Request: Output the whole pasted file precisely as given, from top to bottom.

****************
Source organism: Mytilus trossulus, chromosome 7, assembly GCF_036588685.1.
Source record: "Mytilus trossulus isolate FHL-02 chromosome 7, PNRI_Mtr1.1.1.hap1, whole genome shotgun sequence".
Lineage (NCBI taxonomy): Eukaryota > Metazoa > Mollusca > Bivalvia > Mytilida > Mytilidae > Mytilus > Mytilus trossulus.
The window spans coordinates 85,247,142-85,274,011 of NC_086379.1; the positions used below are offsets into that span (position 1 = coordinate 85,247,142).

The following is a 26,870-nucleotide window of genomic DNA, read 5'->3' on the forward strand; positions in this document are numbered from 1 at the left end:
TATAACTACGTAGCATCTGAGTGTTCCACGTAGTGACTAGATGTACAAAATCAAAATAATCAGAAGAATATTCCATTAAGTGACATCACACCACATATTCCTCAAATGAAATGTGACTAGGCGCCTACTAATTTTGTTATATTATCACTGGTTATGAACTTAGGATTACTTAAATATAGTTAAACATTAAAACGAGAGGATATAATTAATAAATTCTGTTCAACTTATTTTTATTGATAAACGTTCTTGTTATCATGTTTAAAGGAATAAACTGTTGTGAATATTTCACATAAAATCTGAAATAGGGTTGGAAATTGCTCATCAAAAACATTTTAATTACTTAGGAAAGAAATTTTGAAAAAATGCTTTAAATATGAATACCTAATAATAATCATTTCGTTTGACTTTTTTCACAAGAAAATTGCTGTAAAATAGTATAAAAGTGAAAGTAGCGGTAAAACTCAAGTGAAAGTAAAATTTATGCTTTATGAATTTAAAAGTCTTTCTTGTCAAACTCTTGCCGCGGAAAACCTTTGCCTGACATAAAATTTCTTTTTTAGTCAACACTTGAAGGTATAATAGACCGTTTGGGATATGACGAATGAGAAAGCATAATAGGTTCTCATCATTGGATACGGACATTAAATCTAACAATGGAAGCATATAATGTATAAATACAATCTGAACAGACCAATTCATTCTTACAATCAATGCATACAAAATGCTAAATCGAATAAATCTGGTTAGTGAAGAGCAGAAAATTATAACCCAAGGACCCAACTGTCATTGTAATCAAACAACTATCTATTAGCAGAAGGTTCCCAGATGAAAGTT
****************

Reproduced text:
Source organism: Mytilus trossulus, chromosome 7, assembly GCF_036588685.1.
Source record: "Mytilus trossulus isolate FHL-02 chromosome 7, PNRI_Mtr1.1.1.hap1, whole genome shotgun sequence".
Lineage (NCBI taxonomy): Eukaryota > Metazoa > Mollusca > Bivalvia > Mytilida > Mytilidae > Mytilus > Mytilus trossulus.
The window spans coordinates 85,247,142-85,274,011 of NC_086379.1; the positions used below are offsets into that span (position 1 = coordinate 85,247,142).

The following is a 26,870-nucleotide window of genomic DNA, read 5'->3' on the forward strand; positions in this document are numbered from 1 at the left end:
TATAACTACGTAGCATCTGAGTGTTCCACGTAGTGACTAGATGTACAAAATCAAAATAATCAGAAGAATATTCCATTAAGTGACATCACACCACATATTCCTCAAATGAAATGTGACTAGGCGCCTACTAATTTTGTTATATTATCACTGGTTATGAACTTAGGATTACTTAAATATAGTTAAACATTAAAACGAGAGGATATAATTAATAAATTCTGTTCAACTTATTTTTATTGATAAACGTTCTTGTTATCATGTTTAAAGGAATAAACTGTTGTGAATATTTCACATAAAATCTGAAATAGGGTTGGAAATTGCTCATCAAAAACATTTTAATTACTTAGGAAAGAAATTTTGAAAAAATGCTTTAAATATGAATACCTAATAATAATCATTTCGTTTGACTTTTTTCACAAGAAAATTGCTGTAAAATAGTATAAAAGTGAAAGTAGCGGTAAAACTCAAGTGAAAGTAAAATTTATGCTTTATGAATTTAAAAGTCTTTCTTGTCAAACTCTTGCCGCGGAAAACCTTTGCCTGACATAAAATTTCTTTTTTAGTCAACACTTGAAGGTATAATAGACCGTTTGGGATATGACGAATGAGAAAGCATAATAGGTTCTCATCATTGGATACGGACATTAAATCTAACAATGGAAGCATATAATGTATAAATACAATCTGAACAGACCAATTCATTCTTACAATCAATGCATACAAAATGCTAAATCGAATAAATCTGGTTAGTGAAGAGCAGAAAATTATAACCCAAGGACCCAACTGTCATTGTAATCAAACAACTATCTATTAGCAGAAGGTTCCCAGATGAAAGTT